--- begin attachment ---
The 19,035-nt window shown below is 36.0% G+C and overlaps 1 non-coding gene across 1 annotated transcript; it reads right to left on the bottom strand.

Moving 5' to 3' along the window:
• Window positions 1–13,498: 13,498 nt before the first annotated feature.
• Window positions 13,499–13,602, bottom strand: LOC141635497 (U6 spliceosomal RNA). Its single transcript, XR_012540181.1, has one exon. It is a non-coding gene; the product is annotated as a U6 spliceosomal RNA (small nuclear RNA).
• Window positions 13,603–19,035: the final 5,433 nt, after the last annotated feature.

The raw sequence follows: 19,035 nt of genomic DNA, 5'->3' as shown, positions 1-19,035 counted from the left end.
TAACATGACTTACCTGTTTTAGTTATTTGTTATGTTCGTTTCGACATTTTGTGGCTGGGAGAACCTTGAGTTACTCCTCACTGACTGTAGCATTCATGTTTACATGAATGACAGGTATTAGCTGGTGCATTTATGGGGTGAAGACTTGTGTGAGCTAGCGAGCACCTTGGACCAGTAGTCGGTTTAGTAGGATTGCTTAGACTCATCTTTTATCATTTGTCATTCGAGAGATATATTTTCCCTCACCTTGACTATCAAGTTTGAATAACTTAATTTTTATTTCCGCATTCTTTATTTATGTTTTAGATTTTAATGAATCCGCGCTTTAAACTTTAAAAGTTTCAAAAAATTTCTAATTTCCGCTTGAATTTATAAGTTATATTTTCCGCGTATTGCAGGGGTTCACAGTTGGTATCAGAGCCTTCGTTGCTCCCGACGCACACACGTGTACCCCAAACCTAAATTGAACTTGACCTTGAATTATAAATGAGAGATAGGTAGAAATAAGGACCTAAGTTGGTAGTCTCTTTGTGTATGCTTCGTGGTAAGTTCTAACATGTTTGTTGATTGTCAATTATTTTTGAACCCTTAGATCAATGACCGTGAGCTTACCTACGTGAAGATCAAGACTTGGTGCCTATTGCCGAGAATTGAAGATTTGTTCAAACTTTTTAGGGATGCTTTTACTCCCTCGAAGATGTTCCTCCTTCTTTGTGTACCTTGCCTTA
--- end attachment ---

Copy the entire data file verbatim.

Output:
The 19,035-nt window shown below is 36.0% G+C and overlaps 1 non-coding gene across 1 annotated transcript; it reads right to left on the bottom strand.

Moving 5' to 3' along the window:
• Window positions 1–13,498: 13,498 nt before the first annotated feature.
• Window positions 13,499–13,602, bottom strand: LOC141635497 (U6 spliceosomal RNA). Its single transcript, XR_012540181.1, has one exon. It is a non-coding gene; the product is annotated as a U6 spliceosomal RNA (small nuclear RNA).
• Window positions 13,603–19,035: the final 5,433 nt, after the last annotated feature.

The raw sequence follows: 19,035 nt of genomic DNA, 5'->3' as shown, positions 1-19,035 counted from the left end.
TAACATGACTTACCTGTTTTAGTTATTTGTTATGTTCGTTTCGACATTTTGTGGCTGGGAGAACCTTGAGTTACTCCTCACTGACTGTAGCATTCATGTTTACATGAATGACAGGTATTAGCTGGTGCATTTATGGGGTGAAGACTTGTGTGAGCTAGCGAGCACCTTGGACCAGTAGTCGGTTTAGTAGGATTGCTTAGACTCATCTTTTATCATTTGTCATTCGAGAGATATATTTTCCCTCACCTTGACTATCAAGTTTGAATAACTTAATTTTTATTTCCGCATTCTTTATTTATGTTTTAGATTTTAATGAATCCGCGCTTTAAACTTTAAAAGTTTCAAAAAATTTCTAATTTCCGCTTGAATTTATAAGTTATATTTTCCGCGTATTGCAGGGGTTCACAGTTGGTATCAGAGCCTTCGTTGCTCCCGACGCACACACGTGTACCCCAAACCTAAATTGAACTTGACCTTGAATTATAAATGAGAGATAGGTAGAAATAAGGACCTAAGTTGGTAGTCTCTTTGTGTATGCTTCGTGGTAAGTTCTAACATGTTTGTTGATTGTCAATTATTTTTGAACCCTTAGATCAATGACCGTGAGCTTACCTACGTGAAGATCAAGACTTGGTGCCTATTGCCGAGAATTGAAGATTTGTTCAAACTTTTTAGGGATGCTTTTACTCCCTCGAAGATGTTCCTCCTTCTTTGTGTACCTTGCCTTA